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Newly discovered paddle prints show how ancient sea reptiles swam

Trackways formed on an ancient seabed have shed new light on how nothosaurs, ancient marine reptiles that lived during the age of the dinosaurs, propelled themselves through water. The evidence is described by a team from Bristol and China in Nature Communications today.

During the Mesozoic, 252-66 million years ago, the seas were ruled by a variety of marine reptiles. One of the earliest groups were the nothosaurs, voracious semi-aquatic hunters with elongate bodies and paddle-like limbs. They were the top predators of the Triassic coasts, some 245 million years ago.

Their mode of swimming has long been debated: did they row themselves along with a back-and-forth motion of their limbs, or did they 'fly' underwater, sweeping their forepaddles in a figure-eight motion like a modern penguin?

Scientists from the University of Bristol and colleagues in China studied trackways formed on an ancient seabed which were recently discovered in Yunnan, southwest China. The tracks consist of slots in the mud arranged in pairs, and in long series of ten to fifty that follow straight lines and sweeping curves.

The size and spacing of the paired markings indicate that they were created by the forelimbs of nothosaurs, representing animals ranging in size from over 3 metres to less than a metre in length.

They demonstrate that that these reptiles moved over the seafloor by rowing their forelimbs in unison, the first direct evidence of how these creatures propelled themselves in the water.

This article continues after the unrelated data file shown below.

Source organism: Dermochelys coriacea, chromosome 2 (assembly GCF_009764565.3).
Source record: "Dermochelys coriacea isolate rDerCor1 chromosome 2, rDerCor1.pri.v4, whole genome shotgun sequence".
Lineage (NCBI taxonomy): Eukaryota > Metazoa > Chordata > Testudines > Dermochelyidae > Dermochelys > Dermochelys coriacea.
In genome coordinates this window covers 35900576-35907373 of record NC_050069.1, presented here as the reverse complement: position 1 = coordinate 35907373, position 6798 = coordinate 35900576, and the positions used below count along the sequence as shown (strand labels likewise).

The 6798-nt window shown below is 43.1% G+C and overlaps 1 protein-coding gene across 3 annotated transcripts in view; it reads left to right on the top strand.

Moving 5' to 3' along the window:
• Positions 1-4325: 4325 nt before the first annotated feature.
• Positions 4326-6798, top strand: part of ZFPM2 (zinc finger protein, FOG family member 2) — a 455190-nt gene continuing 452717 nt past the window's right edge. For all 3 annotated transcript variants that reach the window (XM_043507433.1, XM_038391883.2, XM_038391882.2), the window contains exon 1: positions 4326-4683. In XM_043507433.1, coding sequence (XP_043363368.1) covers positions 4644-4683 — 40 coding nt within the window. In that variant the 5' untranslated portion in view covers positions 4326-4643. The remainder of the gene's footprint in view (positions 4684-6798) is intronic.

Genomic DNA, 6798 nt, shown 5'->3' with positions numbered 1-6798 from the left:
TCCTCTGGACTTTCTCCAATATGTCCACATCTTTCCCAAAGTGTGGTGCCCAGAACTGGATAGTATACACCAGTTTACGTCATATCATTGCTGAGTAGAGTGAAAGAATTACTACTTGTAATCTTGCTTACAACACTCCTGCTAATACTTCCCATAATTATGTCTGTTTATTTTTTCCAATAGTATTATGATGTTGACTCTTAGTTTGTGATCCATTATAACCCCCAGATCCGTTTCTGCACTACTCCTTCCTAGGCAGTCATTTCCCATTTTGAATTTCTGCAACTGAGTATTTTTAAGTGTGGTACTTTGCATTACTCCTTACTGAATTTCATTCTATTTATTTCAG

Two types of nothosaurs, the large Nothosaurus and the diminutive Lariosaurus, known from complete fossil skeletons from the Triassic of southern China, are the likely trackmakers.

Professor Qiyue Zhang from Chengdu Center of China Geological Survey, leader of the research, said: "We interpret the tracks as foraging trails. The nothosaur was a predator, and this was a smart way to feed. As its paddles scooped out the soft mud, they probably disturbed fishes and shrimps, which it snapped up with needle-sharp teeth."

The tracks come from localities around Luoping in Yunnan, a well known site of exceptional fossil preservation that has yielded thousands of exquisite fossils of sea creatures, and occasional plants and small terrestrial animals blown in from the nearby islands.

Professor Michael Benton from the University of Bristol, one of the co-authors of the research, said: "When I first saw the site, I couldn't believe the amazing quality of the fossils. It's quite unusual to find skeletons of marine reptiles such as the nothosaurs so close to evidence of their tracks."

Luoping and other sites in South China are shedding light on the recovery of life from the devastating Permo-Triassic mass extinction event which wiped out more than 90 per cent of all species on Earth. Nothosaurs and other marine reptiles were new members of the recovering ecosystems.

Co-author Professor Shixue Hu, also from Chengdu Center of China Geological Survey, said: "Here we see a detailed snapshot of how life was within 8 million years of the mass extinction. It took all that time for the Earth to settle down from the cataclysm, and the arrival of these large, complex marine predators shows us the ecosystems had finally rebuilt themselves, and life could be said to have recovered from the crisis."


Contact: Hannah Johnson
University of Bristol

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